We’ve seen the U.S. population grow substantially after WWII, but dwindle with a greater acceptance of contraceptives, abortions, and postponement of pregnancies. Overall this means fewer people are in the group of wage earners for a large group of people who are entering retirement.

Since the 1990’s. we’ve also seen a decline in real wages for many while observing an increase in the income and holdings for a smaller percentage of the population. In addition, those who are now actively in the job market has declined over the past several years. All of this leaves a declining revenue tax base for Social Security. Currently (2017) these are the rules for funds collected.

  • Social Security (Old-Age, Survivors, and Disability Insurance)
    Employers and Employees, each          6.20%
    Medicare (Hospital Insurance)
    Employers and Employees, each a,b    1.45%
    Maximum Taxable Earnings (dollars)
    Social Security $ 127,200
  • Medicare (Hospital Insurance) No limit
    Self-employed persons pay a total of 15.3 percent — 12.4 percent for OASDI and 2.9 percent for Medicare.
    This rate does not reflect the additional 0.9 percent in Medicare taxes certain high-income taxpayers are required to pay.
    ~ See IRS information on this topic.

What Should Be Done

pew-research-asocial-securityThe only bipartisan agreement that has been announced up to this point is, ‘something should be done’. After that, there’s not been anything done to alter the course we’re on.

During one debate, former Republican presidential candidate Rick Perry described Social Security as a “Ponzi scheme.” Interestingly, Perry has been picked to become head of the Department of Energy. A department which he couldn’t name in a debate, but said it needed to be eliminated. Perry does typify one of the many people who misunderstand that Social Security is neither illegal, a scheme, or a wily trick by Democrats to gain a greater voter demographic.

Here are some of the ideas which have been discussed.

  • Change the taxation of earnings
  • Change the benefit formula
  • Increase Benefits for low earners
  • Raise the full retirement age
  • Reduce cost of living adjustments

See this chart to examine the effects of each bullet item.

The last bullet item has been addressed over the past decade; COLA has severely declined. Increasing benefits for low wage earners may be a desirable goal, but it will have the opposite effect on aiding the fund. Changing the benefit formula is another way of saying, pay less benefits. Changing the taxation level may make some sense for those earning in excess of $127,000. A false narrative circulates that says people don’t pay anything if they earn above a specified threshold. This is incorrect.

Who Pays for Social Security?

Examples: Jon Smith makes $50,000 in 2015, and Jane Doe makes $120,000 for the year. Jon pays $3,100 for Social Security (6.2 percent of $50,000) and $725 for Medicare (1.45 percent of $50,000) for a total of $3,825 for the year. His employer pays an identical amount. Jane pays $7,049 for Social Security (6.2 percent of the 2013 maximum wage base of $113,700) and $1,740 for Medicare (1.45 percent of $120,000 salary), for a total of $8,789 for 2013. Her employer pays the same.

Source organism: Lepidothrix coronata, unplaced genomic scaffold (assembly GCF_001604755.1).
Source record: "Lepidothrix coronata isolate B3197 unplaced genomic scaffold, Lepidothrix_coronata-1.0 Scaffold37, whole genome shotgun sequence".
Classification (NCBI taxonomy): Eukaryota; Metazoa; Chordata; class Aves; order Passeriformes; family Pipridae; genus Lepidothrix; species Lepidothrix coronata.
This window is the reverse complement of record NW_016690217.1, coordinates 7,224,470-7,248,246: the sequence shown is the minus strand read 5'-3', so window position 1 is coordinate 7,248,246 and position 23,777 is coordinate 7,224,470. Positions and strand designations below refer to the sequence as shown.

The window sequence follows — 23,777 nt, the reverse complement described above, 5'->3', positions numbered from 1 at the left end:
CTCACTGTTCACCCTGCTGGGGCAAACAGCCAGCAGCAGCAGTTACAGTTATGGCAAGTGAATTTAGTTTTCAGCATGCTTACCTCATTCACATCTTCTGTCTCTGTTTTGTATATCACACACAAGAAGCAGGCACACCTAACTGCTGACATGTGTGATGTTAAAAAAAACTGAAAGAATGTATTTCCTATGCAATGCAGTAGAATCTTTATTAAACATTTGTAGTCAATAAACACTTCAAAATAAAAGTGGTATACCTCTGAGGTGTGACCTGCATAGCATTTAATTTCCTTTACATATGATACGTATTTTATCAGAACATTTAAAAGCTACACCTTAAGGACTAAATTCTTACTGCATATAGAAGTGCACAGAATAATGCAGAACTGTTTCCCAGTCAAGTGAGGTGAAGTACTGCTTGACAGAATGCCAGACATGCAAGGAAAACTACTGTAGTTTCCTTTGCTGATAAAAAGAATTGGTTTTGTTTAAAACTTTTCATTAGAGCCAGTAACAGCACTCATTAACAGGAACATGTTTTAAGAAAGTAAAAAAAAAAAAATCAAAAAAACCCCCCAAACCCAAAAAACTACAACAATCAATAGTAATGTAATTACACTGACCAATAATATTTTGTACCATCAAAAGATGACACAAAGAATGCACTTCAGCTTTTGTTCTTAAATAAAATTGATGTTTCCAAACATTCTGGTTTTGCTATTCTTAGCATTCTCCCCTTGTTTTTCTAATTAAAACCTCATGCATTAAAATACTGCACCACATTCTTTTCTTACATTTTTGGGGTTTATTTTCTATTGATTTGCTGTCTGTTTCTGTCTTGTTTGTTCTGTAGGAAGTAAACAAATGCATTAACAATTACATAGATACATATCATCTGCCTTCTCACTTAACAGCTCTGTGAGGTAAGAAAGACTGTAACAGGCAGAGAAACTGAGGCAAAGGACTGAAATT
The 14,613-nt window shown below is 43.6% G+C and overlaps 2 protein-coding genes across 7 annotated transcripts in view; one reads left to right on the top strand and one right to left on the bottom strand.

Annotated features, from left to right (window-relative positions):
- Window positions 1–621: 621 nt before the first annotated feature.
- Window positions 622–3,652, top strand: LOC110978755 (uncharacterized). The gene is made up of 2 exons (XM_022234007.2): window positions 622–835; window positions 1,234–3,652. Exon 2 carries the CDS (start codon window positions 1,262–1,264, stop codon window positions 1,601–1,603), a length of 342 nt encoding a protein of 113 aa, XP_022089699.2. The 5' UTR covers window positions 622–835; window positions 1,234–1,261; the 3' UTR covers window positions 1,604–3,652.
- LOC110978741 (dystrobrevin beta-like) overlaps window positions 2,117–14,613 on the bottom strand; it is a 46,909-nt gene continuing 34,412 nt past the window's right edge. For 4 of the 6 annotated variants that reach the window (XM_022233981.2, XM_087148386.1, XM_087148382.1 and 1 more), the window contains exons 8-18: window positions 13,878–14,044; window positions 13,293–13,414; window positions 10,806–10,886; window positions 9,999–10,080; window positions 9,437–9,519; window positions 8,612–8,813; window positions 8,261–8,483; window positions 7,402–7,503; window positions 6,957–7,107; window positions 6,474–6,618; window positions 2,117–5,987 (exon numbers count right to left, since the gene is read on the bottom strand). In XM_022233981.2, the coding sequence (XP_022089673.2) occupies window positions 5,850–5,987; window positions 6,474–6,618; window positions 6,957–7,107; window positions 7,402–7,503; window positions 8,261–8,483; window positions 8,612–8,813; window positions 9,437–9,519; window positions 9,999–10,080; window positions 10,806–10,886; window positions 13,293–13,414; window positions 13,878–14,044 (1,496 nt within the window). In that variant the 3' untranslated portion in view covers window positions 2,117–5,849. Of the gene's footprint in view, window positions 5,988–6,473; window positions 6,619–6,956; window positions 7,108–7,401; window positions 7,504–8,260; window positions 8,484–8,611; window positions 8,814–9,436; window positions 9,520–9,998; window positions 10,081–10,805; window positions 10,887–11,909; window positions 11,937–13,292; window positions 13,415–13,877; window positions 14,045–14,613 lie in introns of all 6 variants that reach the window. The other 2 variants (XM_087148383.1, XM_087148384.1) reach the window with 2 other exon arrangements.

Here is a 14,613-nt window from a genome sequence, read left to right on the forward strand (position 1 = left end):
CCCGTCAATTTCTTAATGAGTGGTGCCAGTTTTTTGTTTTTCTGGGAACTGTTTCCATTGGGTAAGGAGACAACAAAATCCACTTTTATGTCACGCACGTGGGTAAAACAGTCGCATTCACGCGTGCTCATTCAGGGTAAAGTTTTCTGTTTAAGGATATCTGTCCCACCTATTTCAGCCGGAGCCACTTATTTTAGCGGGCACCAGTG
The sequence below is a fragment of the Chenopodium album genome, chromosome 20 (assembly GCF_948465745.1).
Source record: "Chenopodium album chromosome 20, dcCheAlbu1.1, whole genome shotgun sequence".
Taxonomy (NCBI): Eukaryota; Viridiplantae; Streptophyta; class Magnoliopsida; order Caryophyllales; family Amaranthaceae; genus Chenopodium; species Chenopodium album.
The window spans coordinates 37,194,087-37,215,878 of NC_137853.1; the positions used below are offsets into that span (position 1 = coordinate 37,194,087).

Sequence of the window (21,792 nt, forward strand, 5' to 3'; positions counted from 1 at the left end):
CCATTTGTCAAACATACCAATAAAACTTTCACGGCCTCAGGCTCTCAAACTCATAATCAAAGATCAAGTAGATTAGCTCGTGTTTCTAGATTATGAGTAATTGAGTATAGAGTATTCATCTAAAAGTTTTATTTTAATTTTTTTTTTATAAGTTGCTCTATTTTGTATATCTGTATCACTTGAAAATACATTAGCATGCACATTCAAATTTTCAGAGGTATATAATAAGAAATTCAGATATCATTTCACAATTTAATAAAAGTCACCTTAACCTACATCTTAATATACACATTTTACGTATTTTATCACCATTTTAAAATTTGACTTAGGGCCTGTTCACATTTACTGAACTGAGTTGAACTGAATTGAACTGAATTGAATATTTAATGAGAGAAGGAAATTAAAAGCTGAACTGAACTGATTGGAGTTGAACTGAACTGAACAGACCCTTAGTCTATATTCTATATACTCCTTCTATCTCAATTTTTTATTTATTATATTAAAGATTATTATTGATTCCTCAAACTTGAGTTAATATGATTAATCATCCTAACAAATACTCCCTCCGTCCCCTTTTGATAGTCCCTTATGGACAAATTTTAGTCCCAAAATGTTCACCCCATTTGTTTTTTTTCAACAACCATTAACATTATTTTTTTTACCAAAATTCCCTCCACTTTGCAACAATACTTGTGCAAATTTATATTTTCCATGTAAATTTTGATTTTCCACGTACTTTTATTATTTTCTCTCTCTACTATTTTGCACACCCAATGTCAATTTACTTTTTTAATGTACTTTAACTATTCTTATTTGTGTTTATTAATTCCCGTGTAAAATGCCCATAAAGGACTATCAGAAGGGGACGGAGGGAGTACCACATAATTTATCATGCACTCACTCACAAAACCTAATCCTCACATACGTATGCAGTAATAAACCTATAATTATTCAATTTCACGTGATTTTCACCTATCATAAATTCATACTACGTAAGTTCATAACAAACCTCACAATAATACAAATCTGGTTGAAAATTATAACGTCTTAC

For more information, see: National Academy of Social Insurance

Where Do We Go From Here?

Donald Trump smiling in front of flag

President-elect Trump  policies on Social Security?

Some things are obvious. The math says we’re in trouble and like an oncoming train, it’s avoidable. Doing nothing just ‘kicks the can down the street’, making it become a larger and more difficult problem to solve in the relatively near future. We’ve had multiple administrations (Republican & Democrat) that have done nothing to alleviate the problem.

Those who hold office, don’t see it as any more of a problem than how to keep people voting for them. I seriously doubt Donald Trump recognizes the plight it puts people in, because he’s a billionaire and wealthy people have a tendency to think there’s no reason anyone should rely on Social Security.

Some people claim it’s just another government dependency program. The truth is, government has been collecting specific taxes from workers for decades and has become dependent on this fund to solve general fund shortfalls.

This problem won’t go away on its own and up to this point has only been made worse through a misguided belief, because we’re a large and prosperous nation, someone will auto-magically pay for it.  All politics aside, we will pay a much larger price tomorrow for something we can solve on a smaller scale today.

Congress: Leadership Members’ Salary (2016) – $174,000

Leaders of the House and Senate are paid a higher salary than rank-and-file members.

Senate Leadership

Majority Party Leader – $193,400
Minority Party Leader – $193,400

House Leadership

Speaker of the House – $223,500
Majority Leader – $193,400
Minority Leader – $193,400

Pay Increases

Members of Congress are eligible to receive the same annual cost-of-living increase given to other federal employees, if any. The raise takes effect automatically on January 1 of each year unless Congress, through passage of a joint resolution, votes to decline it, as Congress has done since 2009. The increase for Federal employees in 2017 is 1.3%